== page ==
“It’s important that we stop incorporating Indigenous perspectives as an exotic add-on or guest lecture. Where relevant, in Australian education and research, Indigenous knowledges and perspectives should be a core part of our teaching and something our students should learn to think about.”
Associate Professor John Bradley’s work with Indigenous families and communities began early in his teaching career, when he witnessed the lack of understanding displayed by colleagues, towards Indigenous history and culture in Australia. He decided to pursue a career in research and academia, so that he could do more to educate himself and others.
His PhD research focused on Indigenous ways of understanding dugong and marine turtles - and how that knowledge overlaps or differentiates from Western knowledge. In 2011, he founded the Monash Country Lines Archive and today, John is the Deputy Director of the Monash Indigenous Studies Centre.
The Monash Country Lines Archive is an animation program that records stories in Indigenous languages, often using 3D techniques that can create the country as it looked before colonisation. “The animations have an impact in the community because it's their knowledge, you just see them come home.”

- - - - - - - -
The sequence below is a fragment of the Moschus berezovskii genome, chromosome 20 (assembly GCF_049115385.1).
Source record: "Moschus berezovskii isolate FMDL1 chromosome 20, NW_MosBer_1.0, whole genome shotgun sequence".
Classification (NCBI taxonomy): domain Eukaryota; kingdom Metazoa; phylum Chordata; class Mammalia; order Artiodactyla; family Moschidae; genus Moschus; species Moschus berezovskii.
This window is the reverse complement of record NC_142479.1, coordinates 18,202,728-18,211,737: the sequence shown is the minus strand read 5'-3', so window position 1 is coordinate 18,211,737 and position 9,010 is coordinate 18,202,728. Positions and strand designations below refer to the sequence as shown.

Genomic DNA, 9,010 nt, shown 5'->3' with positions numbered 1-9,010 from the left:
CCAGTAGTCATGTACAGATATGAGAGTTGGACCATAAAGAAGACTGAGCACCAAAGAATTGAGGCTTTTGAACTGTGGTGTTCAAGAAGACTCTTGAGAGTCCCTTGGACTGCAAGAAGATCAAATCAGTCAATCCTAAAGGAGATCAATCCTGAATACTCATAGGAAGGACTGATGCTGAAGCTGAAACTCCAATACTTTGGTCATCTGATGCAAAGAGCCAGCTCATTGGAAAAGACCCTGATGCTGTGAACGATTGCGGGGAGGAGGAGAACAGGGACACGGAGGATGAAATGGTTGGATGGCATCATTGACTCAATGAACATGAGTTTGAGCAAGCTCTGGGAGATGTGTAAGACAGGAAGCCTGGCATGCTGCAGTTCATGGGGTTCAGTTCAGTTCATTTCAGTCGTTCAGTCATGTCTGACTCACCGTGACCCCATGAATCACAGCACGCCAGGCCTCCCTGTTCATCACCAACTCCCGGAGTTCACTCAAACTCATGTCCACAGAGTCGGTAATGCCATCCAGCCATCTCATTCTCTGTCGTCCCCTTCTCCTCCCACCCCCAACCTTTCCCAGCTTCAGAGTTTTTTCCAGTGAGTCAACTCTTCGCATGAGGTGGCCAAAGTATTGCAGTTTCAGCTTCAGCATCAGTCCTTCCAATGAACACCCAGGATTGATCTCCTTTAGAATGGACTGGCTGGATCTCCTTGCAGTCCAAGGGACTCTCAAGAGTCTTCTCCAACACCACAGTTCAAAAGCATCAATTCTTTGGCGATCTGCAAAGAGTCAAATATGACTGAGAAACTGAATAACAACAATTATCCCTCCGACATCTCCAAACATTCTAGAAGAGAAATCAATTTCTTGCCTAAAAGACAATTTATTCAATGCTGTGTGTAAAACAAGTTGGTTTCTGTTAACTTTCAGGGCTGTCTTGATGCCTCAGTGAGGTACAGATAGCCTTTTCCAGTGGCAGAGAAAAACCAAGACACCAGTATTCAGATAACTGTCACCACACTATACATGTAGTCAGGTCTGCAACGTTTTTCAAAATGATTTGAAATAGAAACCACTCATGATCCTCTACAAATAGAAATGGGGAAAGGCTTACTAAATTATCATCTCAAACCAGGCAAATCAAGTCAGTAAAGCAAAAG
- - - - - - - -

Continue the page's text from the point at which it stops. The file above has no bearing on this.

Some of these languages have not been spoken for over a hundred years. John himself speaks three Indigenous languages – taught to him by the families and communities he’s met during his research. “I feel profoundly enriched in being able to speak languages other than English. I was graciously taught by Aboriginal families and communities, and these experiences and skill sets have shaped how I teach, research and my personal understanding of what is important in life.”
John teaches first year students about Indigenous relationships and explores points of contention that have shaped the position of Indigenous and Non-Indigenous Australians in contemporary society.
John’s goal is to demonstrate that Aboriginal knowledges has a place in contemporary education and in society as a whole – and that all knowledge should be accepted. “As commonly said by Aboriginal people, we need to grow ears or to listen. If more people were able to listen, and understand the value of listening, they would also become more intelligent. Not just academically intelligent, but emotionally intelligent too, about learning how to be in this world.”
Associate Professor John Bradley,
Deputy Director, Monash Indigenous Studies Centre - Faculty of Arts